PSA: Check if your Cargo crates are clean and tagged

I'm the maintainer of a crate that can’t include tests in crates.io uploads (because the test files are too big). My recommendation for packagers who want to include tests is to use the source tarball for the corresponding release tag:

Fair point, I would like to believe that is the exception rather than the norm, but I have no statistics to back that up with (nor do I see any reasonable automated way to collect such statistics).

One obvious area where this might be common is in crates for parsing (or identifying as in your case) files formats. There might be other "types of crates" that have the same issue, but I can't think of any off the top of my head (and I bet it will be obvious once someone mentions an example).

Fedora does package every dependency separately, and for library crates, yes the resulting package is a source-only devel package. So rpmbuild basically just makes sure it can build and run tests before packaging it up. Fedora EPEL packages for RHEL do the same.

RHEL vendors dependencies rather than packaging separately, in large part to avoid that churn, especially with the greater release process involved in RHEL. And yes, that means tests are only executed for the "top" binary crate, but that's the part we most care about in that context anyway.

2 Likes

A problem I have come to realise with the approach that Arch and RHEL takes is that if licenses: what is the SPDX expression for the binary package with vendord dependencies? Arguably it should be some ungodly amalgation of all the dependencies.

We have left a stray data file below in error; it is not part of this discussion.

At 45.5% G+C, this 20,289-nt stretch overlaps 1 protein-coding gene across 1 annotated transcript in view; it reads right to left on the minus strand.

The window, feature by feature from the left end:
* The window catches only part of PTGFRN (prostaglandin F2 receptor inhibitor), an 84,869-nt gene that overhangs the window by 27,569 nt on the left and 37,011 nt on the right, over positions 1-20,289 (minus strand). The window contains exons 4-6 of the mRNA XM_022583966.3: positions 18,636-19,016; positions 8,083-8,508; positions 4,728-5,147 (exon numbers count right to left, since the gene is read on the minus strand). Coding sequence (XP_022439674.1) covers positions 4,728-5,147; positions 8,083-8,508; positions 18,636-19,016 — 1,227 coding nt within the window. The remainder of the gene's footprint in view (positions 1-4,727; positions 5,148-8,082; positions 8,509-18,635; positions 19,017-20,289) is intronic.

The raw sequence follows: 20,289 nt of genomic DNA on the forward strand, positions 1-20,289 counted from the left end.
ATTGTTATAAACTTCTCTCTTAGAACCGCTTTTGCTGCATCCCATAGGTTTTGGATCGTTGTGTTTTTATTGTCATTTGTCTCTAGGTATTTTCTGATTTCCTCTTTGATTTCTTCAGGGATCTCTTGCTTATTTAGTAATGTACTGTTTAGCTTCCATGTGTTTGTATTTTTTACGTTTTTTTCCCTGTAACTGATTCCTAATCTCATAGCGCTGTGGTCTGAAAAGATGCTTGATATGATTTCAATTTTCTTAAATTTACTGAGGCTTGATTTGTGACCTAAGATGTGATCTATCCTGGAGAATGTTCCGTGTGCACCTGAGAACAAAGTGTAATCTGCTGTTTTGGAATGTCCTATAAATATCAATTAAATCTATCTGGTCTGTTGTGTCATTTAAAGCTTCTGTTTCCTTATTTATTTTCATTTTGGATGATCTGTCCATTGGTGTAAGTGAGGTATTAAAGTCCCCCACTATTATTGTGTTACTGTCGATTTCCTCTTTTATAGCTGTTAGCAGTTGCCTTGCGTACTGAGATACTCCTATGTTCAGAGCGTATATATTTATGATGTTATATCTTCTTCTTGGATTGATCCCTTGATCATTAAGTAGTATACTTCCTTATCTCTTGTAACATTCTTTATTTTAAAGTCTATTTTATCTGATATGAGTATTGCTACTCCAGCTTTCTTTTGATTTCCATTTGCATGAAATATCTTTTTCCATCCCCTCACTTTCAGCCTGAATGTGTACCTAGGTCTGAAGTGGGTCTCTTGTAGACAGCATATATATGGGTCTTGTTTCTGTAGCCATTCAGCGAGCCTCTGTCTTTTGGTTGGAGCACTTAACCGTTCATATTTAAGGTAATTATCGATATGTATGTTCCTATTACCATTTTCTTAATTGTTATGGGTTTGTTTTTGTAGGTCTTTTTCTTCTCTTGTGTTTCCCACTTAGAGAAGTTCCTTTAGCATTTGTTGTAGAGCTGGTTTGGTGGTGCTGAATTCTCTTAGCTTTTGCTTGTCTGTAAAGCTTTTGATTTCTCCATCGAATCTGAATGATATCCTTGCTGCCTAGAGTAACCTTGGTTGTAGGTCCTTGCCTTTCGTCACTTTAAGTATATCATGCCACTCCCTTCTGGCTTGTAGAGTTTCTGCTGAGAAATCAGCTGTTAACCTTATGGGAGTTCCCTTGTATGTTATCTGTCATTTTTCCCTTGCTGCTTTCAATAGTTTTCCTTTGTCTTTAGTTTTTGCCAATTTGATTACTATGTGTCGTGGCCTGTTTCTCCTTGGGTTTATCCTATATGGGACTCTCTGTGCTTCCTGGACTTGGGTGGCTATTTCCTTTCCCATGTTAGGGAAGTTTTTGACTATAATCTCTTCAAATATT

Completely unrelated to this security discussion, but someone should probably think of that one too eventually.

2 Likes

Yes, Fedora is using a computed license too, e.g. ripgrep:

https://koji.fedoraproject.org/koji/rpminfo?rpmID=37659707

License     : BSD-3-Clause AND MIT AND Unicode-DFS-2016 AND (Apache-2.0 OR BSL-1.0) AND (MIT OR Apache-2.0) AND (Unlicense OR MIT)
3 Likes

Not yet unfortunately. I plan to add ability to log in and manage things like that, but I don't have that yet. For now the next best thing is to use an RSS reader, and delete the irrelevant notifications there.

I might have a "type". In rsass, the src is 800k and the tests is 13M. This is not due to large blobs, but just a lot of rust files containing text inputs and expected outputs, generated from the sass test suite (the generation is done by a separate crate that is in the git workspace but not published on crates.io). In my case, the tests compresses quite well, so the package is "only" about 500k without excluding anything, but it could be a lot smaller and I have considered excluding the tests. After reading this thread I'm still not sure if I should or not.

1 Like

It's only a bit broken in rare cases, it works for over 90% of crates that we package in Fedora. The cases where it doesn't work are usually easy to deal with.

It's still easier to use canonical sources from crates.io than dealing with arbitrary Git repositories (where it's often not clear which state of the git repo corresponds to which version published on crates.io).

The whole point of using source archives from crates.io is to make the divergence between the crates we use for building packages and the crates that are used for developing projects as small as possible. Using git sources instead would make this worse, not better.

2 Likes